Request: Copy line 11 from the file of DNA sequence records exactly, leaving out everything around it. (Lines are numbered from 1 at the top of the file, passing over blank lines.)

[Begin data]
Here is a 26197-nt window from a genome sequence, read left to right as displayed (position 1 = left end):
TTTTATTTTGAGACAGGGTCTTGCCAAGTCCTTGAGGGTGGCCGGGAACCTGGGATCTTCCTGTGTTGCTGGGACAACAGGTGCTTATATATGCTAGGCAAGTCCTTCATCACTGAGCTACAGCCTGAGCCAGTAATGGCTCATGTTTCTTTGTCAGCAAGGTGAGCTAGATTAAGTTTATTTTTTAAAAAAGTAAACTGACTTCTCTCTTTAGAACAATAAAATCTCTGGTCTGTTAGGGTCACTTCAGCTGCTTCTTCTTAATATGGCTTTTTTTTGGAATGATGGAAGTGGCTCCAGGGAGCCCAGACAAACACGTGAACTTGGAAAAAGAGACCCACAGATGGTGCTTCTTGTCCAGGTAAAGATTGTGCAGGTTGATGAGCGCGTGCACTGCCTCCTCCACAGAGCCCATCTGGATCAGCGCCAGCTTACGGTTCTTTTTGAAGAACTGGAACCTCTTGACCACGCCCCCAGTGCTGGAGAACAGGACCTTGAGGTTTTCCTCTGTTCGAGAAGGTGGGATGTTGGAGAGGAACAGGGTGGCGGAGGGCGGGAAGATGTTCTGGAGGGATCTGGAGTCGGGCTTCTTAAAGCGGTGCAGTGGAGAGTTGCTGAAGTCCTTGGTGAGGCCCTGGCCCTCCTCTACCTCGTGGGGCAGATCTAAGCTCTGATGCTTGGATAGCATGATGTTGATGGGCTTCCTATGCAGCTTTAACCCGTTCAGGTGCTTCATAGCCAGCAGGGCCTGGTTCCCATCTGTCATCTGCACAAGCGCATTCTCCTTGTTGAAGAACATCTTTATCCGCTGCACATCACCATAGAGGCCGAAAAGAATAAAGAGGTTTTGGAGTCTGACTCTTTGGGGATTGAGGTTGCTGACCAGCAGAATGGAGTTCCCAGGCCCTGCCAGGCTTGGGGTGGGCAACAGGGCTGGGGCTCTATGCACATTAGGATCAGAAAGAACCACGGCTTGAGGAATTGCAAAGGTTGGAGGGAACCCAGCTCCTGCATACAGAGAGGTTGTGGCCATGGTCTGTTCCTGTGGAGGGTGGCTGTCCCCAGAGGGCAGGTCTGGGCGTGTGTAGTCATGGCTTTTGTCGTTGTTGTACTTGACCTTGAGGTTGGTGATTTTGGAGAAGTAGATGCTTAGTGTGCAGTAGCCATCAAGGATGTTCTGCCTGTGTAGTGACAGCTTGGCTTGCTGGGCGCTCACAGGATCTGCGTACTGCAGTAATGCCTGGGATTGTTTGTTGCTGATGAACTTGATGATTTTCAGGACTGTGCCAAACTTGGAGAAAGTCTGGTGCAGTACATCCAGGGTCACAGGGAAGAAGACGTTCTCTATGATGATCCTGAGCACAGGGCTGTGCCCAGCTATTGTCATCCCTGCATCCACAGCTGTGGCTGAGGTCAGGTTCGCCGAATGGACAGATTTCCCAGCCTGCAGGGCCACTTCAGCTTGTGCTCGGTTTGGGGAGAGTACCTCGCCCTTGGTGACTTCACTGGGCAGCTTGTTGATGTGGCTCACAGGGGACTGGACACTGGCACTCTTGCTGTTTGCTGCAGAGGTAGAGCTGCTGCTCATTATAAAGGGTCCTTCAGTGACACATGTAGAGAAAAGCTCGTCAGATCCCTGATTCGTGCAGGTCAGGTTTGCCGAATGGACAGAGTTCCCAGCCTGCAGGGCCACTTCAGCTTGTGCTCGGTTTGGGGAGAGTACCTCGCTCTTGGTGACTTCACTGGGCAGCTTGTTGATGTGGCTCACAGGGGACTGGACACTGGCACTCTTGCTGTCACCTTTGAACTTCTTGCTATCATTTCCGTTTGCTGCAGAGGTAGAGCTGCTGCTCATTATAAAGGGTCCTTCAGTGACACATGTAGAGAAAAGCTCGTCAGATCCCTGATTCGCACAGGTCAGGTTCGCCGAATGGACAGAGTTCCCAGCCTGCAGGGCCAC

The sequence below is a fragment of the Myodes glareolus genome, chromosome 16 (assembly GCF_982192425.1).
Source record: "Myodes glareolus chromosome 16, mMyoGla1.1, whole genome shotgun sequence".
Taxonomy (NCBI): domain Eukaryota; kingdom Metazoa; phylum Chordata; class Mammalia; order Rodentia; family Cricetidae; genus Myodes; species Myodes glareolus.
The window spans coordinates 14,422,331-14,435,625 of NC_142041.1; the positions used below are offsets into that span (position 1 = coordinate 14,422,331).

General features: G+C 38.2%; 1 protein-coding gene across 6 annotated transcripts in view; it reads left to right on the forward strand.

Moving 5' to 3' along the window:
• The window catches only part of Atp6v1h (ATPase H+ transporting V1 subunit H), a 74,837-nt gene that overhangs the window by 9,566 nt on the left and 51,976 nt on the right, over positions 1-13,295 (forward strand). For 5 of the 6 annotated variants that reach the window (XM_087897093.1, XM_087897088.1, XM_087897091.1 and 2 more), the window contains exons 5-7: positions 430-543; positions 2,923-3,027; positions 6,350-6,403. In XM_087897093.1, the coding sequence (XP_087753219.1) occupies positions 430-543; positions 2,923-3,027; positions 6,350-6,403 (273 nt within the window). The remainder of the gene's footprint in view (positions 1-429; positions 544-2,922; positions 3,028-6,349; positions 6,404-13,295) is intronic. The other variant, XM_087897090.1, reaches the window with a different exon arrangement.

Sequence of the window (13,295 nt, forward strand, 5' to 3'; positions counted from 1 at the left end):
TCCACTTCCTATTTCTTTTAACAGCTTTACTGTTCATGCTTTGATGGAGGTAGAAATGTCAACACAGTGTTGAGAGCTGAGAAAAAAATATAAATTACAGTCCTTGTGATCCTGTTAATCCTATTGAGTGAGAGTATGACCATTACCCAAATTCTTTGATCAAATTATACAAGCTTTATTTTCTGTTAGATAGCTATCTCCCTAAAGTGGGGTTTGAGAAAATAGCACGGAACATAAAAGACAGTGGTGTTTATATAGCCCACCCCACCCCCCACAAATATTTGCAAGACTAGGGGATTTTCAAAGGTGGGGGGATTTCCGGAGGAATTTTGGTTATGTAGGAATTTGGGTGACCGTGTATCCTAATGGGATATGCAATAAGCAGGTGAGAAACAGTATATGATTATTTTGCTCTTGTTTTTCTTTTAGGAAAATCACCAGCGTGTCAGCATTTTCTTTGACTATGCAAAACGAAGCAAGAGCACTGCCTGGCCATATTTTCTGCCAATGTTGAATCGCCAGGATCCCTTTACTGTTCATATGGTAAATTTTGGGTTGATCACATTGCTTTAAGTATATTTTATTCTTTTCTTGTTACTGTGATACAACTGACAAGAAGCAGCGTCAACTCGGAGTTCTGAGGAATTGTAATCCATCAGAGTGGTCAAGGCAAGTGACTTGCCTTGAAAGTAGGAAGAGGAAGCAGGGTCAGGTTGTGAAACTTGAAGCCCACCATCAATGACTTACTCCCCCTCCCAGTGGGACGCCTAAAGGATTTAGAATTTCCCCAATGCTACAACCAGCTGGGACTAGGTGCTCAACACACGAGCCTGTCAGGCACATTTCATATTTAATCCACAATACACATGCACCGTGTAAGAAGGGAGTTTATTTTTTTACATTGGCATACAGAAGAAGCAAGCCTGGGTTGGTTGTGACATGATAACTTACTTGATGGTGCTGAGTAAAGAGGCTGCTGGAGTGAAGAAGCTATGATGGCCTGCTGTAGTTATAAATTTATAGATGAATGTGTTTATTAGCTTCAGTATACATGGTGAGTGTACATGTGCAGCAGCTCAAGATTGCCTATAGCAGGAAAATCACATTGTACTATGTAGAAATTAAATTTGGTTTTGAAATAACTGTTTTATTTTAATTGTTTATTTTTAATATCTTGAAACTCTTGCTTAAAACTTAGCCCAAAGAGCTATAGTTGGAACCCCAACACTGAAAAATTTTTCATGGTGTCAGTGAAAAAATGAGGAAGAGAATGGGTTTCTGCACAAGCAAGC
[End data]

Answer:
TCCACTTCCTATTTCTTTTAACAGCTTTACTGTTCATGCTTTGATGGAGGTAGAAATGTCAACACAGTGTTGAGAGCTGAGAAAAAAATATAAATTACAGTCCTTGTGATCCTGTTAATCCTATTGAGTGAGAGTATGACCATTACCCAAATTCTTTGATCAAATTATACAAGCTTTATTTTCTGTTAGATAGCTATCTCCCTAAAGTGGGGTTTGAGAAAATAGCACGGAACATAAAAGACAGTGGTGTTTATATAGCCCACCCCACCCCCCACAAATATTTGCAAGACTAGGGGATTTTCAAAGGTGGGGGGATTTCCGGAGGAATTTTGGTTATGTAGGAATTTGGGTGACCGTGTATCCTAATGGGATATGCAATAAGCAGGTGAGAAACAGTATATGATTATTTTGCTCTTGTTTTTCTTTTAGGAAAATCACCAGCGTGTCAGCATTTTCTTTGACTATGCAAAACGAAGCAAGAGCACTGCCTGGCCATATTTTCTGCCAATGTTGAATCGCCAGGATCCCTTTACTGTTCATATGGTAAATTTTGGGTTGATCACATTGCTTTAAGTATATTTTATTCTTTTCTTGTTACTGTGATACAACTGACAAGAAGCAGCGTCAACTCGGAGTTCTGAGGAATTGTAATCCATCAGAGTGGTCAAGGCAAGTGACTTGCCTTGAAAGTAGGAAGAGGAAGCAGGGTCAGGTTGTGAAACTTGAAGCCCACCATCAATGACTTACTCCCCCTCCCAGTGGGACGCCTAAAGGATTTAGAATTTCCCCAATGCTACAACCAGCTGGGACTAGGTGCTCAACACACGAGCCTGTCAGGCACATTTCATATTTAATCCACAATACACATGCACCGTGTAAGAAGGGAGTTTATTTTTTTACATTGGCATACAGAAGAAGCAAGCCTGGGTTGGTTGTGACATGATAACTTACTTGATGGTGCTGAGTAAAGAGGCTGCTGGAGTGAAGAAGCTATGATGGCCTGCTGTAGTTATAAATTTATAGATGAATGTGTTTATTAGCTTCAGTATACATGGTGAGTGTACATGTGCAGCAGCTCAAGATTGCCTATAGCAGGAAAATCACATTGTACTATGTAGAAATTAAATTTGGTTTTGAAATAACTGTTTTATTTTAATTGTTTATTTTTAATATCTTGAAACTCTTGCTTAAAACTTAGCCCAAAGAGCTATAGTTGGAACCCCAACACTGAAAAATTTTTCATGGTGTCAGTGAAAAAATGAGGAAGAGAATGGGTTTCTGCACAAGCAAGC